Press Release

June 25, 2017

Photo by Brian J. Nelson


Jake Lewis (85) finished third in the MotoAmerica Superstock 1000 race at Utah Motorsports Campus Saturday.

Team Hammer scored two podiums and four top-five finishes in MotoAmerica competition on Saturday at Utah Motorsports Campus, and came away from the day wanting more.

That sentiment was expressed well by M4 ECSTAR Suzuki’s Jake Lewis, who made a late move to secure third place aboard his 2017 Suzuki GSX-R1000 during the day’s Superstock 1000 race.

Lewis said, “We had another good result and that shows what our team is capable of doing at every race. The whole M4 ECSTAR Suzuki team is working very hard to give me a good bike. But I am a bit frustrated today, even though I was on the podium.

“We’re going to keep working hard. We’ll take a look at the data overnight to try to improve our set-up. Fortunately, we have another shot at it tomorrow.”

It was a virtually identical story for his Supersport-mounted teammate, M4 ECSTAR Suzuki’s Valentin Debise. The Frenchman got away well aboard his GSX-R600 after qualifying on the front row, but he eventually fell back to a lonely third.

Following the race, Debise said, “After qualifying, I thought I had a good race pace, but I struggled during the race after the track temperature came up. After I saw I couldn’t fight for the win and had a lot of space behind me, I slowed up because if I would have pushed I would have finished in the gravel.

“It’s still a podium, but I want to win; I don’t want to be second or third. We were far away from our goal today, and I feel bad about that. But we have another chance tomorrow. In the warm-up, we’ll try something and maybe find what we need to stay up front and have some fun.”

Debise also apologized for his televised comments made immediately after the race. “I would like to apologize to my team and Suzuki about my interview after the race. I was angry about the settings I chose before the race and I don’t want anyone to think I was upset with my crew. I really appreciate the work they do to make my bike even better at every race. I will keep doing my best like I always do.”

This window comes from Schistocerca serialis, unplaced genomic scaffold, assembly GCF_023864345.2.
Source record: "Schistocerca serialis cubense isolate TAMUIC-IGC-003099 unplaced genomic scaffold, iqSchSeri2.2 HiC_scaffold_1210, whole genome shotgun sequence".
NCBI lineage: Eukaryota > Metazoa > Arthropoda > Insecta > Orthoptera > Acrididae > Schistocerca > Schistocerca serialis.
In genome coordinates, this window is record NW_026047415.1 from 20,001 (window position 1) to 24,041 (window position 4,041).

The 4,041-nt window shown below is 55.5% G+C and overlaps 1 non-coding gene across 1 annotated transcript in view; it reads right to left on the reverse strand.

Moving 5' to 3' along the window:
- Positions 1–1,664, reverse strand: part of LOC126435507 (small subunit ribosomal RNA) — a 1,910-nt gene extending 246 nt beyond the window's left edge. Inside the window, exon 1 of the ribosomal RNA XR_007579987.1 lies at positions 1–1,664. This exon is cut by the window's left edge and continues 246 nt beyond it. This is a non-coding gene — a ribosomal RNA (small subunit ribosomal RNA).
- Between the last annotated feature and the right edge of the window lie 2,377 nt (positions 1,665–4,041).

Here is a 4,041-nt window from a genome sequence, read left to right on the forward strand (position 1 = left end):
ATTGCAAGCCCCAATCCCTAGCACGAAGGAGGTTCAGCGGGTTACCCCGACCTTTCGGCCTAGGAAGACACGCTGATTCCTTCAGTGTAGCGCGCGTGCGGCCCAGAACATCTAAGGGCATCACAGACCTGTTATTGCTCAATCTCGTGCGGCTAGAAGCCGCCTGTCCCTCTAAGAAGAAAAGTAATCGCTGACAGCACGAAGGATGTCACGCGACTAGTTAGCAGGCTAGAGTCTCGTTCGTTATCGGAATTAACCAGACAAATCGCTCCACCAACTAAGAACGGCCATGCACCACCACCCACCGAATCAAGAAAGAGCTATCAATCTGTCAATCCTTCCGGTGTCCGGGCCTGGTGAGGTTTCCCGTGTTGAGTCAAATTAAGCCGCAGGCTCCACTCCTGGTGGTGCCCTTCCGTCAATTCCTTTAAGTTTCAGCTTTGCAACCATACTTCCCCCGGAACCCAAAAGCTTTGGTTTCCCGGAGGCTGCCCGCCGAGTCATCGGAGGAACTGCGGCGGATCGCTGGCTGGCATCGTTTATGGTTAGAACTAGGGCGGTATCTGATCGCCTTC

M4 Rickdiculous Racing Suzuki’s Daytona Anderson continued to impress with his rapid acclimatization to the team’s machinery in only his second weekend aboard his Supersport-spec GSX-R600. Anderson got shuffled down the order off the grid but fought his way back forward, ultimately finishing fifth in Supersport. Anderson’s top five charge bodes well for his continued progress for the rest of the 2017 season.

M4 medAge Suzuki’s Nick McFadden finished inside the top five as well, claiming fifth in Superstock 600 (11th in the combined Supersport/STK600 order).

It was a gritty, courageous performance on the part of McFadden, who missed both races at Road America after fracturing his right collarbone during qualifying. McFadden showed remarkable fortitude while racing with a newly-installed titanium plate and staples in his shoulder. Despite being far less than 100%, McFadden not only completed the race, he scrapped for a podium, taking the checkered flag less than a second behind third.

M4 ECSTAR Suzuki’s Brandon Cleland rounded out the day for Team Hammer despite being forced off the track in the early laps, finishing 19th in STK600.

Team Hammer will come back fighting on Sunday in search of victory and more podiums on Sunday.

About Team Hammer

The 2017 season marks Team Hammer’s 37th consecutive year of operating as a professional road racing team. Racebikes built and fielded by Team Hammer have won 66 AMA Pro and MotoAmerica National races, have finished on AMA Pro and MotoAmerica National podiums 168 times and have won five AMA Pro National Championships, as well as two FIM South American Championships. The team has also won 134 endurance races overall (including seven 24-hour races) and 13 Overall WERA National Endurance Championships with Suzuki motorcycles, and holds the U.S. record for mileage covered in a 24-hour race. The team also competed in the televised 1990s Formula USA National Championship, famously running “Methanol Monster” GSX-R1100 Superbikes fueled by methanol, and won four F-USA Championships.

About Author - Aja Blumanhourst

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